ANNAPOLIS – Gov. Robert Ehrlich and Sen. Paula Hollinger, D-Baltimore County, have reinvented the art of compromise.
Both parties said Tuesday they are willing to negotiate on the governor’s marquee environmental bill — a sewer surcharge to fund Chesapeake Bay cleanup — but barely budged from their stances on the inclusion of septic systems.
An unchanged Senate version of the bill will make it onto the floor today, said Hollinger, chairwoman of the Senate Education, Health and Environmental Affairs Committee, which heard the bill.
“It’s too late to come up with a whole new bill,” she said.
Senators could change the bill on the floor, she acknowledged, but said “I don’t know that we’re going to end up with both sides accepting everything.”
The decision came a day after Hollinger and the governor had agreed to equivalent, possibly lesser charges on both sewer and septic systems, she said.
“I really felt that there was room for compromise,” she said.
Ehrlich’s bill charged sewer users only, but the committee added a flat $30 annual charge on all residential users of sewer and septic systems. It would also give the administration a year to devise a means of fee collection.
The House bill, amended to include an 8-cent-per-gallon charge on the “honey dippers” who pump out septic tanks, was supported by Ehrlich but rejected by the Senate committee.
But the governor said Tuesday he will not support a bill that levies equal charges on the different systems, since septic tanks account for only 4 percent of nitrogen loading to the bay and its tributaries.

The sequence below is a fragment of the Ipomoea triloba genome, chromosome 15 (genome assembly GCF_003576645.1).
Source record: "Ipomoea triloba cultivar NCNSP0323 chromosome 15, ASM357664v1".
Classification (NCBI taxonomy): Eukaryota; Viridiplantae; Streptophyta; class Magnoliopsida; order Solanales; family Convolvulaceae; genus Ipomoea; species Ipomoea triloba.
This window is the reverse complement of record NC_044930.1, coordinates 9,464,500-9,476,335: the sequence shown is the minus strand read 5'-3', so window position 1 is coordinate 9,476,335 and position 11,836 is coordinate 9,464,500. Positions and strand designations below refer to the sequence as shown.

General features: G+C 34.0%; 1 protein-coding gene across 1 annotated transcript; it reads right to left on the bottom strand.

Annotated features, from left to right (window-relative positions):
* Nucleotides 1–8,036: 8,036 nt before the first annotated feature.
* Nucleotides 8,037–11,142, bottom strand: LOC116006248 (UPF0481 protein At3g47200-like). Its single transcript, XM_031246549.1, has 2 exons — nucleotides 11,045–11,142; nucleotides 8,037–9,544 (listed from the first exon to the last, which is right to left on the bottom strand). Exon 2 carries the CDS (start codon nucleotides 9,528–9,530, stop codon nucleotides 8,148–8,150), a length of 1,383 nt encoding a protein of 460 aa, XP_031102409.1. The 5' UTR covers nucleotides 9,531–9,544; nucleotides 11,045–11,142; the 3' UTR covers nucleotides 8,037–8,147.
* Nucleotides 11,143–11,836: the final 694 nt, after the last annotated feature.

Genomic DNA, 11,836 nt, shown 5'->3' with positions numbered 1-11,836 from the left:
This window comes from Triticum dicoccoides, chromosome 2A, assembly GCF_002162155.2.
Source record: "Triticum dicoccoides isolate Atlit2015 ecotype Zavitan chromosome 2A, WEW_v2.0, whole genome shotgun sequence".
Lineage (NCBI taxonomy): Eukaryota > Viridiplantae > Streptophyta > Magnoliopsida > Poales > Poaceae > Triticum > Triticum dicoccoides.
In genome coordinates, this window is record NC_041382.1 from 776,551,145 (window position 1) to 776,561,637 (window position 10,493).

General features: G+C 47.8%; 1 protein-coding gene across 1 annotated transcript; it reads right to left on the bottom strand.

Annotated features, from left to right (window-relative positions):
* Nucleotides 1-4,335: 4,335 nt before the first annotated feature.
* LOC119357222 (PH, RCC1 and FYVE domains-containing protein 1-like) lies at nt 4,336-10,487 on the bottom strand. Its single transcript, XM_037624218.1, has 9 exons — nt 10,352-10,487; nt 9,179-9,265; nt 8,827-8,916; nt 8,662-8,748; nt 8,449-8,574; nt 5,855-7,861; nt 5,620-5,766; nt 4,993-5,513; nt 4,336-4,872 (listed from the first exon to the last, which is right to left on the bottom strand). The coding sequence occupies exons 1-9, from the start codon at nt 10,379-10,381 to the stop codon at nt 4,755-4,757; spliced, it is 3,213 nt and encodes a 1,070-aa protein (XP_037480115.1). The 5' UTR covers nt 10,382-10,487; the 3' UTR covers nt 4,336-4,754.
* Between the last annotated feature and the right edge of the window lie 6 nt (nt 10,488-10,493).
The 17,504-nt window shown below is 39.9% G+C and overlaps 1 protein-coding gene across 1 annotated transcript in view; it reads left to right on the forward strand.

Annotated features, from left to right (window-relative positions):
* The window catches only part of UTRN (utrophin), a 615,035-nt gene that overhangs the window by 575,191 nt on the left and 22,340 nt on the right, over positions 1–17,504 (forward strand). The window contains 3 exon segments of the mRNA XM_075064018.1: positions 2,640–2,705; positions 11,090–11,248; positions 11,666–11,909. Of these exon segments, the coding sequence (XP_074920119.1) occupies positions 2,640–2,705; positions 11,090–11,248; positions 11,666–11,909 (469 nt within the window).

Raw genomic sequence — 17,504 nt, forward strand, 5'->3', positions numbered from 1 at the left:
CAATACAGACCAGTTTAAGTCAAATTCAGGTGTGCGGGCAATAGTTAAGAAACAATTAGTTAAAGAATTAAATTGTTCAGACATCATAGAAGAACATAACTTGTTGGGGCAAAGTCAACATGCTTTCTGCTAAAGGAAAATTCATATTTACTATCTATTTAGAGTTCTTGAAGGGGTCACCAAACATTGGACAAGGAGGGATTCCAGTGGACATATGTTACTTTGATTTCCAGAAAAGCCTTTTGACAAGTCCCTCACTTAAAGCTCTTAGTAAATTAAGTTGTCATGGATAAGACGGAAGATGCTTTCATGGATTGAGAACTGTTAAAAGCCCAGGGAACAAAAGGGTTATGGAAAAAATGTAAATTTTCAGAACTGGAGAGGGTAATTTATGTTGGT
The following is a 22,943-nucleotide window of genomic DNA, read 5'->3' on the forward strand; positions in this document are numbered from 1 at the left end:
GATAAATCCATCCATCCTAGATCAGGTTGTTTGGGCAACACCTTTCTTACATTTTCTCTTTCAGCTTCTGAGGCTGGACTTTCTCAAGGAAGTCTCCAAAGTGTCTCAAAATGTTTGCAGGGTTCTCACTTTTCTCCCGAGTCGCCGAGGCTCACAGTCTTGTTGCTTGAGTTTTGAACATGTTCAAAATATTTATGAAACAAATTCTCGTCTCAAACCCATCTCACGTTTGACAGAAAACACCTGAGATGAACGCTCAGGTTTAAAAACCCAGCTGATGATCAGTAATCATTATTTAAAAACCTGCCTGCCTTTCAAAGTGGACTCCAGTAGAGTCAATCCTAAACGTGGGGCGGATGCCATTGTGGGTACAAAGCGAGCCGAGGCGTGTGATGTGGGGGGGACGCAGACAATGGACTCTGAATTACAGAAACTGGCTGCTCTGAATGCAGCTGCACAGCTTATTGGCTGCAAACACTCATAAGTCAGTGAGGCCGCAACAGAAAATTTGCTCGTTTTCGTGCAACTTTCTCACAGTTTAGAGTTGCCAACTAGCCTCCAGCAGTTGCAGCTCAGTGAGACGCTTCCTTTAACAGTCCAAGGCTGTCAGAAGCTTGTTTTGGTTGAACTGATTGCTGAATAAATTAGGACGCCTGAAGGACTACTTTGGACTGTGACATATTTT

Wastewater treatment plants account for nearly 30 percent, according to the Chesapeake Bay Foundation.
“We think an equal charge is inappropriate,” Ehrlich said, adding he may offer support if the fee for septic systems is “appropriate” and “much smaller.”
The governor had given a different impression at their Monday night meeting, Hollinger said.
“I keep getting different messages,” she said.
The senator made similar charges last week and had tabled the bill after the governor failed to rustle up Republican support for the legislation.
Senate leadership and environmentalists called for movement of the blocked measure through the General Assembly Tuesday morning.
“Instead of holding the bill in committee, bring it to the floor and let the floor decide,” said Senate President Thomas V. Mike Miller Jr., D-Calvert. “Bottom line is we’re running out of time and we need to get this bill passed.”
If the bill is passed by the Senate, negotiations between the House, Senate and the governor can begin within a conference committee, and an agreement reached on septic systems.
“It would be unfortunate to lose this bill over a few dollars if septic tanks are included or not,” said the Chesapeake Bay Foundation’s Kim Coble. “The voice that is loudest right now is the voice of the bay and it’s saying we need to pass this bill, this year.”